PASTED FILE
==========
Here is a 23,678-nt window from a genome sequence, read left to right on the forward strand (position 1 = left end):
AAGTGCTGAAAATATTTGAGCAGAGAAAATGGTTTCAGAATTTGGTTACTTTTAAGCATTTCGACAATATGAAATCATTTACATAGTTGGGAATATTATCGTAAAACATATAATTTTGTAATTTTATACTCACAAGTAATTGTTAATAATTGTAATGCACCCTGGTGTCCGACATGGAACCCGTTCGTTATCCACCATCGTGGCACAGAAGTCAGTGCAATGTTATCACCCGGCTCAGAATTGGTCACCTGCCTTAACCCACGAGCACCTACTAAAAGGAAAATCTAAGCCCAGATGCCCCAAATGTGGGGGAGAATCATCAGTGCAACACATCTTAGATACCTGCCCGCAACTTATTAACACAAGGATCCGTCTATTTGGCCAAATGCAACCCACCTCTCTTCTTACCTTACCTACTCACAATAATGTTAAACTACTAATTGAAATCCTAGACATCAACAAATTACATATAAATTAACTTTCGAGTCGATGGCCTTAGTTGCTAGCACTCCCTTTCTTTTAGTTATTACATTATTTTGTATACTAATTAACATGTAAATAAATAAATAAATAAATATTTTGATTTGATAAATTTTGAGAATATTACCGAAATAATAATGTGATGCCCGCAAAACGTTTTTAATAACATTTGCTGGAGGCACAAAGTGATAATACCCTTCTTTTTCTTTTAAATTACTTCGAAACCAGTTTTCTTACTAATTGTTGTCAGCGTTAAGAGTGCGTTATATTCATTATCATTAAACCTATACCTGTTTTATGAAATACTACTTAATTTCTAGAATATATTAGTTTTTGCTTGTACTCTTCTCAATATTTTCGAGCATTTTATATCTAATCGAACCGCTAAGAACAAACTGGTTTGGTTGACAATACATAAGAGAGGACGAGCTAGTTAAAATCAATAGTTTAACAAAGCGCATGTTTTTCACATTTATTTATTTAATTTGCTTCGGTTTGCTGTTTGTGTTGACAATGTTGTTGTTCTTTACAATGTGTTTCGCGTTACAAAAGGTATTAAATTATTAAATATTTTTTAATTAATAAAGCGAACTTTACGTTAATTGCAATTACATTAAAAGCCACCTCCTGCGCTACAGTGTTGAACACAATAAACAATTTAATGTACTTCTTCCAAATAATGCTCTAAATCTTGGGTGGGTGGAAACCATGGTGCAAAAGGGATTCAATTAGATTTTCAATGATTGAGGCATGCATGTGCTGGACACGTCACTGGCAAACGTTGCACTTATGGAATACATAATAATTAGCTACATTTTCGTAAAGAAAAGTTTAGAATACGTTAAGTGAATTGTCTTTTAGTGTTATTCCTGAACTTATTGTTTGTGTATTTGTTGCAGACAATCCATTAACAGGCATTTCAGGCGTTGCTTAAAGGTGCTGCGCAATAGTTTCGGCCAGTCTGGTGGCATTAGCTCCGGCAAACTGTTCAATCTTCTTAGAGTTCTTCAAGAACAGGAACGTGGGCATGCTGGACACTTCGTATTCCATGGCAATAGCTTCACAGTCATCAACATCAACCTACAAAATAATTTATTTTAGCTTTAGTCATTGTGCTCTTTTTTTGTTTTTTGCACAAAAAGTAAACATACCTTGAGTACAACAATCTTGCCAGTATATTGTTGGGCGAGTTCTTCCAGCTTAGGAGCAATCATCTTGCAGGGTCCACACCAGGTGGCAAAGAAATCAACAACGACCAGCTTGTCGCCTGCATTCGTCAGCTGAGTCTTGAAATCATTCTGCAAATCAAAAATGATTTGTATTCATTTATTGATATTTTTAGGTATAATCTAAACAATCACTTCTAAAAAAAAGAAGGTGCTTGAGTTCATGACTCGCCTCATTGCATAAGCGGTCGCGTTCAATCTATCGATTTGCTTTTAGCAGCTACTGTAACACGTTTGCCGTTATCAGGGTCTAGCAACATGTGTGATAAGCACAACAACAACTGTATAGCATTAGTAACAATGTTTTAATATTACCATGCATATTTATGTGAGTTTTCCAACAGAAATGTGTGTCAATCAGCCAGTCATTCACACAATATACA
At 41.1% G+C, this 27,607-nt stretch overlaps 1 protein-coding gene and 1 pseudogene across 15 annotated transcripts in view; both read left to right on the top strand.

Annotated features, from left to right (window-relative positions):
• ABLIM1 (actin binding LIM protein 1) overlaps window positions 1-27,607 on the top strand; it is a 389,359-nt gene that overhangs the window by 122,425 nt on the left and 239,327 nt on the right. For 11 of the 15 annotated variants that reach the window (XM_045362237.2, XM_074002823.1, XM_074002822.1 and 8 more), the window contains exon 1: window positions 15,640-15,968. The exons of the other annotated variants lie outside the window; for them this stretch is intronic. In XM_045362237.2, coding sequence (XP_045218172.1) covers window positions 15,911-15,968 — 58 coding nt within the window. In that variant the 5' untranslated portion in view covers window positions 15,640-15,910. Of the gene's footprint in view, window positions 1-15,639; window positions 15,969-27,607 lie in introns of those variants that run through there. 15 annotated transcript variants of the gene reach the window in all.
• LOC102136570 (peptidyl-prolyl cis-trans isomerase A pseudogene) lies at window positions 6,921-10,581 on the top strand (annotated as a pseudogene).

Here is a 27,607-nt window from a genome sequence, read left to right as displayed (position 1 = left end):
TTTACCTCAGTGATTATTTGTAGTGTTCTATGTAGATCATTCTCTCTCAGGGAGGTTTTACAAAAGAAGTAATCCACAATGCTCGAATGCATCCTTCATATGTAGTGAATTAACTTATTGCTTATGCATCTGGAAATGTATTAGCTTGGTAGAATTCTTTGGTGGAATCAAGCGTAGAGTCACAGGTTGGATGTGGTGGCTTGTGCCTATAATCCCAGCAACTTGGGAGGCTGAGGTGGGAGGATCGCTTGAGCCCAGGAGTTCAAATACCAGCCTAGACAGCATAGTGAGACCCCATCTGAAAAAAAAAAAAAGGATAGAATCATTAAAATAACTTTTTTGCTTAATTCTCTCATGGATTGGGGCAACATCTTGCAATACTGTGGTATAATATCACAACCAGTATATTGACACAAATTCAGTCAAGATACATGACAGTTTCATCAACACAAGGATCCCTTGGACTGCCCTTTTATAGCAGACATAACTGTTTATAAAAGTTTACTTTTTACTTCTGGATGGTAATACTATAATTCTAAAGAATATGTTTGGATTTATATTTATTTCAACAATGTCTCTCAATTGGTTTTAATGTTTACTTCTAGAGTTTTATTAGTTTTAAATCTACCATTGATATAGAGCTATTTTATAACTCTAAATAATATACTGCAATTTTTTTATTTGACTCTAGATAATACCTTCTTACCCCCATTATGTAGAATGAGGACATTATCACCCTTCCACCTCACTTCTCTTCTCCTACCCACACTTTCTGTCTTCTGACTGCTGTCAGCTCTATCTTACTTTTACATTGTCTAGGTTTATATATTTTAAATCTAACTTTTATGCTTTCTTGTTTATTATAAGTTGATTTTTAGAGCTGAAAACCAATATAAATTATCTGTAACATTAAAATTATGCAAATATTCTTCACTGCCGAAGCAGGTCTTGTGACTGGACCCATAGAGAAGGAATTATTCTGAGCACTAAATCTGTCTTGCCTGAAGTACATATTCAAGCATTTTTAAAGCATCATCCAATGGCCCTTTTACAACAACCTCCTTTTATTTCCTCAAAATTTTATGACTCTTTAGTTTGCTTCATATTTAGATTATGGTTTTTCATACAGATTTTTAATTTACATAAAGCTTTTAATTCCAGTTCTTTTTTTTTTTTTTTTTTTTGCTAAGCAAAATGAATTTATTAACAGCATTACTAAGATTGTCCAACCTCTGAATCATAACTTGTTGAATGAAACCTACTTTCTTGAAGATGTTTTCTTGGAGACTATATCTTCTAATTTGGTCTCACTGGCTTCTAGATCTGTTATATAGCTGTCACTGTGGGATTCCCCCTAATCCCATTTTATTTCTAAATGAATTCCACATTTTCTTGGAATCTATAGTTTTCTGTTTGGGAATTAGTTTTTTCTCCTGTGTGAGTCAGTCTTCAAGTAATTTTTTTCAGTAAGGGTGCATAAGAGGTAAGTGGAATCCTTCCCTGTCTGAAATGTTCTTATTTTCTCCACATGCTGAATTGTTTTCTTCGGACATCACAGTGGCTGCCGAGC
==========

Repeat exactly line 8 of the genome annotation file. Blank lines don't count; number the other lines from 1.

TTTACCTCAGTGATTATTTGTAGTGTTCTATGTAGATCATTCTCTCTCAGGGAGGTTTTACAAAAGAAGTAATCCACAATGCTCGAATGCATCCTTCATATGTAGTGAATTAACTTATTGCTTATGCATCTGGAAATGTATTAGCTTGGTAGAATTCTTTGGTGGAATCAAGCGTAGAGTCACAGGTTGGATGTGGTGGCTTGTGCCTATAATCCCAGCAACTTGGGAGGCTGAGGTGGGAGGATCGCTTGAGCCCAGGAGTTCAAATACCAGCCTAGACAGCATAGTGAGACCCCATCTGAAAAAAAAAAAAAGGATAGAATCATTAAAATAACTTTTTTGCTTAATTCTCTCATGGATTGGGGCAACATCTTGCAATACTGTGGTATAATATCACAACCAGTATATTGACACAAATTCAGTCAAGATACATGACAGTTTCATCAACACAAGGATCCCTTGGACTGCCCTTTTATAGCAGACATAACTGTTTATAAAAGTTTACTTTTTACTTCTGGATGGTAATACTATAATTCTAAAGAATATGTTTGGATTTATATTTATTTCAACAATGTCTCTCAATTGGTTTTAATGTTTACTTCTAGAGTTTTATTAGTTTTAAATCTACCATTGATATAGAGCTATTTTATAACTCTAAATAATATACTGCAATTTTTTTATTTGACTCTAGATAATACCTTCTTACCCCCATTATGTAGAATGAGGACATTATCACCCTTCCACCTCACTTCTCTTCTCCTACCCACACTTTCTGTCTTCTGACTGCTGTCAGCTCTATCTTACTTTTACATTGTCTAGGTTTATATATTTTAAATCTAACTTTTATGCTTTCTTGTTTATTATAAGTTGATTTTTAGAGCTGAAAACCAATATAAATTATCTGTAACATTAAAATTATGCAAATATTCTTCACTGCCGAAGCAGGTCTTGTGACTGGACCCATAGAGAAGGAATTATTCTGAGCACTAAATCTGTCTTGCCTGAAGTACATATTCAAGCATTTTTAAAGCATCATCCAATGGCCCTTTTACAACAACCTCCTTTTATTTCCTCAAAATTTTATGACTCTTTAGTTTGCTTCATATTTAGATTATGGTTTTTCATACAGATTTTTAATTTACATAAAGCTTTTAATTCCAGTTCTTTTTTTTTTTTTTTTTTTTGCTAAGCAAAATGAATTTATTAACAGCATTACTAAGATTGTCCAACCTCTGAATCATAACTTGTTGAATGAAACCTACTTTCTTGAAGATGTTTTCTTGGAGACTATATCTTCTAATTTGGTCTCACTGGCTTCTAGATCTGTTATATAGCTGTCACTGTGGGATTCCCCCTAATCCCATTTTATTTCTAAATGAATTCCACATTTTCTTGGAATCTATAGTTTTCTGTTTGGGAATTAGTTTTTTCTCCTGTGTGAGTCAGTCTTCAAGTAATTTTTTTCAGTAAGGGTGCATAAGAGGTAAGTGGAATCCTTCCCTGTCTGAAATGTTCTTATTTTCTCCACATGCTGAATTGTTTTCTTCGGACATCACAGTGGCTGCCGAGC